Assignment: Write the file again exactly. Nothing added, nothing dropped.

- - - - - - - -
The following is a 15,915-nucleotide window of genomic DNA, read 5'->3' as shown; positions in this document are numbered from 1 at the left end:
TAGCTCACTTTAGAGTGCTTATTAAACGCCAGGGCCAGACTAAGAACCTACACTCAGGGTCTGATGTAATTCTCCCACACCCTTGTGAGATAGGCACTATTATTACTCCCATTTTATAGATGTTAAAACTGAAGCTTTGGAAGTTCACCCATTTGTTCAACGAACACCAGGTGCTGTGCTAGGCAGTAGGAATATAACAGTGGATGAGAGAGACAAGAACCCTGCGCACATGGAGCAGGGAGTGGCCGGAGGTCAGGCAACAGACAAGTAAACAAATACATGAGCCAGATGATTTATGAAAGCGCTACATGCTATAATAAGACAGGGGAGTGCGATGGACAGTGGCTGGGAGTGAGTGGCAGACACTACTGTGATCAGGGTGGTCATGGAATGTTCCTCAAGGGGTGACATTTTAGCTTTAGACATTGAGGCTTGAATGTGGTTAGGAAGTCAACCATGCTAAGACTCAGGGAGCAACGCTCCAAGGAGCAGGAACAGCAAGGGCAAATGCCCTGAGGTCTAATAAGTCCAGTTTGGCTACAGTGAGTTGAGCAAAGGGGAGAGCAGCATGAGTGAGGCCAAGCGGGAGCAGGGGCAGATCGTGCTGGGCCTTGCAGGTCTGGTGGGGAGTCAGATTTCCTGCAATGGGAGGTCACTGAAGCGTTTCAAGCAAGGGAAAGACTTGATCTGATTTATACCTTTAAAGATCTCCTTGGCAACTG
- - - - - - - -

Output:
The following is a 15,915-nucleotide window of genomic DNA, read 5'->3' as shown; positions in this document are numbered from 1 at the left end:
TAGCTCACTTTAGAGTGCTTATTAAACGCCAGGGCCAGACTAAGAACCTACACTCAGGGTCTGATGTAATTCTCCCACACCCTTGTGAGATAGGCACTATTATTACTCCCATTTTATAGATGTTAAAACTGAAGCTTTGGAAGTTCACCCATTTGTTCAACGAACACCAGGTGCTGTGCTAGGCAGTAGGAATATAACAGTGGATGAGAGAGACAAGAACCCTGCGCACATGGAGCAGGGAGTGGCCGGAGGTCAGGCAACAGACAAGTAAACAAATACATGAGCCAGATGATTTATGAAAGCGCTACATGCTATAATAAGACAGGGGAGTGCGATGGACAGTGGCTGGGAGTGAGTGGCAGACACTACTGTGATCAGGGTGGTCATGGAATGTTCCTCAAGGGGTGACATTTTAGCTTTAGACATTGAGGCTTGAATGTGGTTAGGAAGTCAACCATGCTAAGACTCAGGGAGCAACGCTCCAAGGAGCAGGAACAGCAAGGGCAAATGCCCTGAGGTCTAATAAGTCCAGTTTGGCTACAGTGAGTTGAGCAAAGGGGAGAGCAGCATGAGTGAGGCCAAGCGGGAGCAGGGGCAGATCGTGCTGGGCCTTGCAGGTCTGGTGGGGAGTCAGATTTCCTGCAATGGGAGGTCACTGAAGCGTTTCAAGCAAGGGAAAGACTTGATCTGATTTATACCTTTAAAGATCTCCTTGGCAACTG